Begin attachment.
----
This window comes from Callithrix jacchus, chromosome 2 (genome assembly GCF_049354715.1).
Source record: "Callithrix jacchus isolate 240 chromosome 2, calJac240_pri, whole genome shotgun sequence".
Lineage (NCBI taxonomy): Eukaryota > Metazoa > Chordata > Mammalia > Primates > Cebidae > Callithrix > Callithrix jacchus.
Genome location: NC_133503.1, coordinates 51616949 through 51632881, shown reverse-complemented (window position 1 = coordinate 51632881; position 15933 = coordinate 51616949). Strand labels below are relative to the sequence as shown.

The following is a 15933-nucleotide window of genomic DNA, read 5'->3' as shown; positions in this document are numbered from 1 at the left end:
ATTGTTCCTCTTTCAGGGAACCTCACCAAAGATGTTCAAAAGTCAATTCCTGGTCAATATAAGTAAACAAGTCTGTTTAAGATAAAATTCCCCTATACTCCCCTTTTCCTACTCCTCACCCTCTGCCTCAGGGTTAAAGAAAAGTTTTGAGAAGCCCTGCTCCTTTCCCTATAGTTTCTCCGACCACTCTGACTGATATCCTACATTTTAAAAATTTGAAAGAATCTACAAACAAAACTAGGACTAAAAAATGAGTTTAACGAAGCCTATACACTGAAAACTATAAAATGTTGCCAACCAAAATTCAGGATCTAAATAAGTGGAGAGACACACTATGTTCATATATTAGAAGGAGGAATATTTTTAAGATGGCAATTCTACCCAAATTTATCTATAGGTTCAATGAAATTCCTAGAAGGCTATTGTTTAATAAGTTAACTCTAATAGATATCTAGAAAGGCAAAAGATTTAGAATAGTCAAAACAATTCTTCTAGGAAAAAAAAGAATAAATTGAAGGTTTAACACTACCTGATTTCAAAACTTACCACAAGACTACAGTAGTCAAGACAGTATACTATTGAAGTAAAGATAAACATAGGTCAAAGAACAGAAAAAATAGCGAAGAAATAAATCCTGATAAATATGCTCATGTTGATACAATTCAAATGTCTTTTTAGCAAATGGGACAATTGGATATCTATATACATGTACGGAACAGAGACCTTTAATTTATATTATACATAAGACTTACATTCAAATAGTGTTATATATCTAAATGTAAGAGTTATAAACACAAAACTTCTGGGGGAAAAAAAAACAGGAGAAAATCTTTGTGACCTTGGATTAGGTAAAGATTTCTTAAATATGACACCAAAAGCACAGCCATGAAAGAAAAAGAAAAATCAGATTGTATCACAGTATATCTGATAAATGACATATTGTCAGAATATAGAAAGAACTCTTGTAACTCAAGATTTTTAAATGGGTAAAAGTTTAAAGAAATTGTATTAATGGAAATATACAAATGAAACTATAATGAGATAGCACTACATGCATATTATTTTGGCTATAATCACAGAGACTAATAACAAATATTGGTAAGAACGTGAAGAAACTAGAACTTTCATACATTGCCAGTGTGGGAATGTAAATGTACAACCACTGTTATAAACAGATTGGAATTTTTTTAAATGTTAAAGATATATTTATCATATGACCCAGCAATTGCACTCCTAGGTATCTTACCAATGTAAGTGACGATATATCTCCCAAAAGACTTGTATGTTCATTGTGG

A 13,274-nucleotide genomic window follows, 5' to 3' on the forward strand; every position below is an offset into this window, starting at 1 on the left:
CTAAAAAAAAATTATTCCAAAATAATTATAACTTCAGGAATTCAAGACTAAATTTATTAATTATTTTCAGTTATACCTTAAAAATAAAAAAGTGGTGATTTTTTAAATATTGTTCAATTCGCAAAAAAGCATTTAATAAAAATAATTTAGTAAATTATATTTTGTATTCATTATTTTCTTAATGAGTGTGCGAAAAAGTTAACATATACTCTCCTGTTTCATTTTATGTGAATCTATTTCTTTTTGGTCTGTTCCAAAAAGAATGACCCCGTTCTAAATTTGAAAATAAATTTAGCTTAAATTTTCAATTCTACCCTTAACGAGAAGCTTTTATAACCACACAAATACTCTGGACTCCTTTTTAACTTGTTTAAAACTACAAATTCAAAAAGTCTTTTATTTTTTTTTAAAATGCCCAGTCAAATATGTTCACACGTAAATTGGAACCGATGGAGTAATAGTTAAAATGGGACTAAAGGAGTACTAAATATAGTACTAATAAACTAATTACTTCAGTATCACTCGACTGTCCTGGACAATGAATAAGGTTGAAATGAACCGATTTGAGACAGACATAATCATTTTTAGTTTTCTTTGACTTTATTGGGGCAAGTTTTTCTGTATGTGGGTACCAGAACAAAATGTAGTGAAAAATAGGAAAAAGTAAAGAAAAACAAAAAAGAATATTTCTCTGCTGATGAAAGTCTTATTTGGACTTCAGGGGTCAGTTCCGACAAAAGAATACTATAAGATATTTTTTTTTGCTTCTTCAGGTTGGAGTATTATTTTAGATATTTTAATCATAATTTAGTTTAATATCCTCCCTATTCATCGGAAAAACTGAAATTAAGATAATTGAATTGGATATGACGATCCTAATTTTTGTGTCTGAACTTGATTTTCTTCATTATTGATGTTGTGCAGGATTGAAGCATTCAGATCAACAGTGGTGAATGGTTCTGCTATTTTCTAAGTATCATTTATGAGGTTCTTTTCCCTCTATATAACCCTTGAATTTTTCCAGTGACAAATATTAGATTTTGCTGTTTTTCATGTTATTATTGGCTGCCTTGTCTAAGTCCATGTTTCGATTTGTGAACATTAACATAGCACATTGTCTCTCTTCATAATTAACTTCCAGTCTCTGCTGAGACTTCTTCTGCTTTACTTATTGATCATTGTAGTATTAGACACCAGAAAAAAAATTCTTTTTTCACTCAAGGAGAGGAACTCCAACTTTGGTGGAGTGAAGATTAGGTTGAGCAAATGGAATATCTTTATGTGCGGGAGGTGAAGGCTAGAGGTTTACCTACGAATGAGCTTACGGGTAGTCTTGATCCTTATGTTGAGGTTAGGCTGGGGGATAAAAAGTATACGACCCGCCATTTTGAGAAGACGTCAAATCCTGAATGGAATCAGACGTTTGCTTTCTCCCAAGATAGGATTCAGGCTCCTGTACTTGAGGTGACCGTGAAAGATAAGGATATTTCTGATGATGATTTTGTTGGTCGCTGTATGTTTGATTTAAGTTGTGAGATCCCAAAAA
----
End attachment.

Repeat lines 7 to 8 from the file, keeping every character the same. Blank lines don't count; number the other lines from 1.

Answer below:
A 13,274-nucleotide genomic window follows, 5' to 3' on the forward strand; every position below is an offset into this window, starting at 1 on the left:
CTAAAAAAAAATTATTCCAAAATAATTATAACTTCAGGAATTCAAGACTAAATTTATTAATTATTTTCAGTTATACCTTAAAAATAAAAAAGTGGTGATTTTTTAAATATTGTTCAATTCGCAAAAAAGCATTTAATAAAAATAATTTAGTAAATTATATTTTGTATTCATTATTTTCTTAATGAGTGTGCGAAAAAGTTAACATATACTCTCCTGTTTCATTTTATGTGAATCTATTTCTTTTTGGTCTGTTCCAAAAAGAATGACCCCGTTCTAAATTTGAAAATAAATTTAGCTTAAATTTTCAATTCTACCCTTAACGAGAAGCTTTTATAACCACACAAATACTCTGGACTCCTTTTTAACTTGTTTAAAACTACAAATTCAAAAAGTCTTTTATTTTTTTTTAAAATGCCCAGTCAAATATGTTCACACGTAAATTGGAACCGATGGAGTAATAGTTAAAATGGGACTAAAGGAGTACTAAATATAGTACTAATAAACTAATTACTTCAGTATCACTCGACTGTCCTGGACAATGAATAAGGTTGAAATGAACCGATTTGAGACAGACATAATCATTTTTAGTTTTCTTTGACTTTATTGGGGCAAGTTTTTCTGTATGTGGGTACCAGAACAAAATGTAGTGAAAAATAGGAAAAAGTAAAGAAAAACAAAAAAGAATATTTCTCTGCTGATGAAAGTCTTATTTGGACTTCAGGGGTCAGTTCCGACAAAAGAATACTATAAGATATTTTTTTTTGCTTCTTCAGGTTGGAGTATTATTTTAGATATTTTAATCATAATTTAGTTTAATATCCTCCCTATTCATCGGAAAAACTGAAATTAAGATAATTGAATTGGATATGACGATCCTAATTTTTGTGTCTGAACTTGATTTTCTTCATTATTGATGTTGTGCAGGATTGAAGCATTCAGATCAACAGTGGTGAATGGTTCTGCTATTTTCTAAGTATCATTTATGAGGTTCTTTTCCCTCTATATAACCCTTGAATTTTTCCAGTGACAAATATTAGATTTTGCTGTTTTTCATGTTATTATTGGCTGCCTTGTCTAAGTCCATGTTTCGATTTGTGAACATTAACATAGCACATTGTCTCTCTTCATAATTAACTTCCAGTCTCTGCTGAGACTTCTTCTGCTTTACTTATTGATCATTGTAGTATTAGACACCAGAAAAAAAATTCTTTTTTCACTCAAGGAGAGGAACTCCAACTTTGGTGGAGTGAAGATTAGGTTGAGCAAATGGAATATCTTTATGTGCGGGAGGTGAAGGCTAGAGGTTTACCTACGAATGAGCTTACGGGTAGTCTTGATCCTTATGTTGAGGTTAGGCTGGGGGATAAAAAGTATACGACCCGCCATTTTGAGAAGACGTCAAATCCTGAATGGAATCAGACGTTTGCTTTCTCCCAAGATAGGATTCAGGCTCCTGTACTTGAGGTGACCGTGAAAGATAAGGATATTTCTGATGATGATTTTGTTGGTCGCTGTATGTTTGATTTAAGTTGTGAGATCCCAAAAA